Quick tip: Everyone on Fiverr is really nice. Be really nice.

5. Make the deal. Start the order, fill in the requirements, provide the document, and pay the fee. Then you just sit back and wait for the orders to come in.

Quick tip: TIP! I didn’t know I would be obligated to tip at the reception of my first order, but I was and I did tip. I tip on everything. You don’t have to tip a bunch, but just give them something to show your appreciation. Most jobs only earn them about $5 anyway. They will be much more receptive to you in the future if you tipped.

6. Review the work. Do this before accepting the final order. If it is satisfactory, accept the order and leave your review. This kind of work doesn’t often require “revisions” so don’t get greedy and ask them to do it again unless you have a good reason to.

The experiment

I picked four editors and paid them each $10 to edit 2000 words of my science fiction manuscript. I paid one an extra $10 because she offered an “in-depth” edit and I wanted to see what that was about.

I got them all back in less than a week. Everyone was really nice, and the work was about what I expected. I got two versions from each person, one with comments and corrections marked up and another with the changes already added.

Quick tip: None of these people are really doing true “edits” in my opinion. You are really hiring a proofreader. Yes, they will fix grammar mistakes and help polish your work, but it’s a very light touch.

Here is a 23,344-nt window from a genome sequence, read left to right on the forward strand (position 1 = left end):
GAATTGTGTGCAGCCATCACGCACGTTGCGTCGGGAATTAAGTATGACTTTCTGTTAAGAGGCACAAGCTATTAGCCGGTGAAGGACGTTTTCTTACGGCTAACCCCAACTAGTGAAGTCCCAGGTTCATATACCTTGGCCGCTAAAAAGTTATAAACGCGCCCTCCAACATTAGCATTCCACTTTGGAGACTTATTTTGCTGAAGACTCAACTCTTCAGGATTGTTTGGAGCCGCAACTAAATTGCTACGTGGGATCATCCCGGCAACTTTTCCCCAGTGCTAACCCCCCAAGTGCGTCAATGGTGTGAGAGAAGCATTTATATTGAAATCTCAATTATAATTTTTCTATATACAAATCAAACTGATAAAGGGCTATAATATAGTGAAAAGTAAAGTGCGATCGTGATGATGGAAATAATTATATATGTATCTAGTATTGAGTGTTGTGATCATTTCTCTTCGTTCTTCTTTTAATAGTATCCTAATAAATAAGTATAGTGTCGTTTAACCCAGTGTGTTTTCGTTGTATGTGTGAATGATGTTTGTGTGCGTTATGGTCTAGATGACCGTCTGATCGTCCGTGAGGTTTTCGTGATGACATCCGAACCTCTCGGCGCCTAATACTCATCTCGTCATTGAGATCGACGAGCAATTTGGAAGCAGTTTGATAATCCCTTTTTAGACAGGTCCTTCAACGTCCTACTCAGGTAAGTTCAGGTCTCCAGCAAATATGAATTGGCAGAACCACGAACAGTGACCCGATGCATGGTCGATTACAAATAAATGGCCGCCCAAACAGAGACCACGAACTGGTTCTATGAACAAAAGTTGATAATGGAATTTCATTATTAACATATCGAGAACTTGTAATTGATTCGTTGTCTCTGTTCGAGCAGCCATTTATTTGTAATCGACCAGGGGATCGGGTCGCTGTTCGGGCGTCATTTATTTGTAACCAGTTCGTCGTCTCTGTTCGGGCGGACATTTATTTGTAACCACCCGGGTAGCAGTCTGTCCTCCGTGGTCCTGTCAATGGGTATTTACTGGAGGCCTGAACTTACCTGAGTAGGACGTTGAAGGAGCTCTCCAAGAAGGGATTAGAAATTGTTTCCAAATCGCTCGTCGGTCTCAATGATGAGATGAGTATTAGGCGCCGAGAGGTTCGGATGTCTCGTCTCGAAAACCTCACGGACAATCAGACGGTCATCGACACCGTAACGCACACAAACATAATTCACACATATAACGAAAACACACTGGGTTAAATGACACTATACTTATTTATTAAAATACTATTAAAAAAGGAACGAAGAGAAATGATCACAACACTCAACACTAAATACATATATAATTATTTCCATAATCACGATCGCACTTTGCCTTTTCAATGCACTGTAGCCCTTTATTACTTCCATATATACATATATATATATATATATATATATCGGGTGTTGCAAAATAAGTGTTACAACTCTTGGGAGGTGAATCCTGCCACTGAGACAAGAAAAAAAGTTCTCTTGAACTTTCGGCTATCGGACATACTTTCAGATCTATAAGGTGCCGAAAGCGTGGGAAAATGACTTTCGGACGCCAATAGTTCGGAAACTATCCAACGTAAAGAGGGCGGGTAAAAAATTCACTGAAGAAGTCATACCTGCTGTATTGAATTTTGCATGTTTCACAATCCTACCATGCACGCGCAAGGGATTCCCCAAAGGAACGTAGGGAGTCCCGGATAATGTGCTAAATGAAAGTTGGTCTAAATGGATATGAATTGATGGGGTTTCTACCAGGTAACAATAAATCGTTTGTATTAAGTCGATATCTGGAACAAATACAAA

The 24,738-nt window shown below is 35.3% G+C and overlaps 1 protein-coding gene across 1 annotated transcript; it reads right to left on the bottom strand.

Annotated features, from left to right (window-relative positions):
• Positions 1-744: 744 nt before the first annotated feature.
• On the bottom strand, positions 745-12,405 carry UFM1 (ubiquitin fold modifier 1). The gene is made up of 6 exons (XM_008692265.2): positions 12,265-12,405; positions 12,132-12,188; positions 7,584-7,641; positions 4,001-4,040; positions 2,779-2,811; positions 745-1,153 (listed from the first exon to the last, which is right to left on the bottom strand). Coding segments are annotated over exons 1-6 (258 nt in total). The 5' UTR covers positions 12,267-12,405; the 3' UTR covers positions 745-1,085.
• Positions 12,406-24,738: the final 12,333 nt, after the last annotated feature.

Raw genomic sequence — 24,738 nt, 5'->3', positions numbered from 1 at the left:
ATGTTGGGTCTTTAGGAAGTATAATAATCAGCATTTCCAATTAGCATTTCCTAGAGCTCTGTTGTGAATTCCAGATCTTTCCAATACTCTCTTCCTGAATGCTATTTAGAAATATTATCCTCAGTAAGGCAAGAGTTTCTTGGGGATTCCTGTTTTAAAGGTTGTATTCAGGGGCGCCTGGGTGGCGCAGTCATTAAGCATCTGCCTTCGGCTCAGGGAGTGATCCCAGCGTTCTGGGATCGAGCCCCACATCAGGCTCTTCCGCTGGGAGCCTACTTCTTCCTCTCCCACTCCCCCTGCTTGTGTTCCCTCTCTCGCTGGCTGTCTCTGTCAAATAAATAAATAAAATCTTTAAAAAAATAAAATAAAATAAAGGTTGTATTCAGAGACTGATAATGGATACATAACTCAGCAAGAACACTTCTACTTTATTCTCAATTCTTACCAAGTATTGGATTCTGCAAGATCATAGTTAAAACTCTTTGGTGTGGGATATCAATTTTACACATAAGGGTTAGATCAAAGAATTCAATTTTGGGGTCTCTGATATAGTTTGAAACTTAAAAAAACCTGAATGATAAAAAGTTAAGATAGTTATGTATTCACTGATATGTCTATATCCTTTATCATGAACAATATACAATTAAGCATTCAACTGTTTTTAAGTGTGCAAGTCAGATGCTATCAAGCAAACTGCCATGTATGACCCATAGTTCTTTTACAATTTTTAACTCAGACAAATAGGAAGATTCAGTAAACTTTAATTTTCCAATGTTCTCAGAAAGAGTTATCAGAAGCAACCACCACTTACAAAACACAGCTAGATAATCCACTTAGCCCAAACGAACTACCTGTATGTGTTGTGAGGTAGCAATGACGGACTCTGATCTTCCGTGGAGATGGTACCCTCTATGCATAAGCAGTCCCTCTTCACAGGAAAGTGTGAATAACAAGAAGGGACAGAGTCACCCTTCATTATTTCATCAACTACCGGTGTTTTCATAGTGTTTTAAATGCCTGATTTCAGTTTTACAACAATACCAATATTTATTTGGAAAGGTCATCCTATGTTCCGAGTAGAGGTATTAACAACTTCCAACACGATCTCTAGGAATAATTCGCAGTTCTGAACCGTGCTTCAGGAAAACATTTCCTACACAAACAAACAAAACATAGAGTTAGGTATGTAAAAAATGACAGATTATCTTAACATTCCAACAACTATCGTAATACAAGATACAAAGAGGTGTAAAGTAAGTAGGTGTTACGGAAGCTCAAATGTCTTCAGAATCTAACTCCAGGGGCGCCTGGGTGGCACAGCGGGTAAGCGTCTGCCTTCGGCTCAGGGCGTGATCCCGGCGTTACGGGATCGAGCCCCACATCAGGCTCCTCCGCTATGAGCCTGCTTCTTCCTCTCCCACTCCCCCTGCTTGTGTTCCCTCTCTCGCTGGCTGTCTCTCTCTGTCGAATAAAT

I can’t confirm this, but I get the impression (for some) that my 2000 words were sent through a writing tool like Grammarly or Prowritingaid and then sent back to me after adding a few custom comments. Some things I read seem like they don’t belong. Like if my manuscript had actually been read, it wouldn’t have been “corrected.” Contextual things and stylistic things. I have no real complaints about it. This is just an observation.

Here are the results. Judge for yourself.

Editor Helen (https://www.fiverr.com/editorhelen/be-your-book-editor-and-professional-proofreader?funnel=9a4d9728-a388-4176-8fb5-937b43444831)

Bottom line

I’m happy with the results of the experiment and I got what I thought I would get. For me, if I need some extra eyes to do some last minute clean up, any of these editors would be a good value. But if you need someone to do some serious content editing with you, I would look into something a little different.

These editors really helped me put a polish on my work and I’m thankful to all of them.

Final Result

To see the final result for free on Wattpad, click here: https://www.wattpad.com/story/114850959-chains and if you liked it, don’t forget to vote!

Thanks for reading! You can send me a message through my website http://authormattsullivan.com if you have any questions or would like me to send you these edits for a closer look.

One clap, two clap, three clap, forty?

By clapping more or less, you can signal to us which stories really stand out.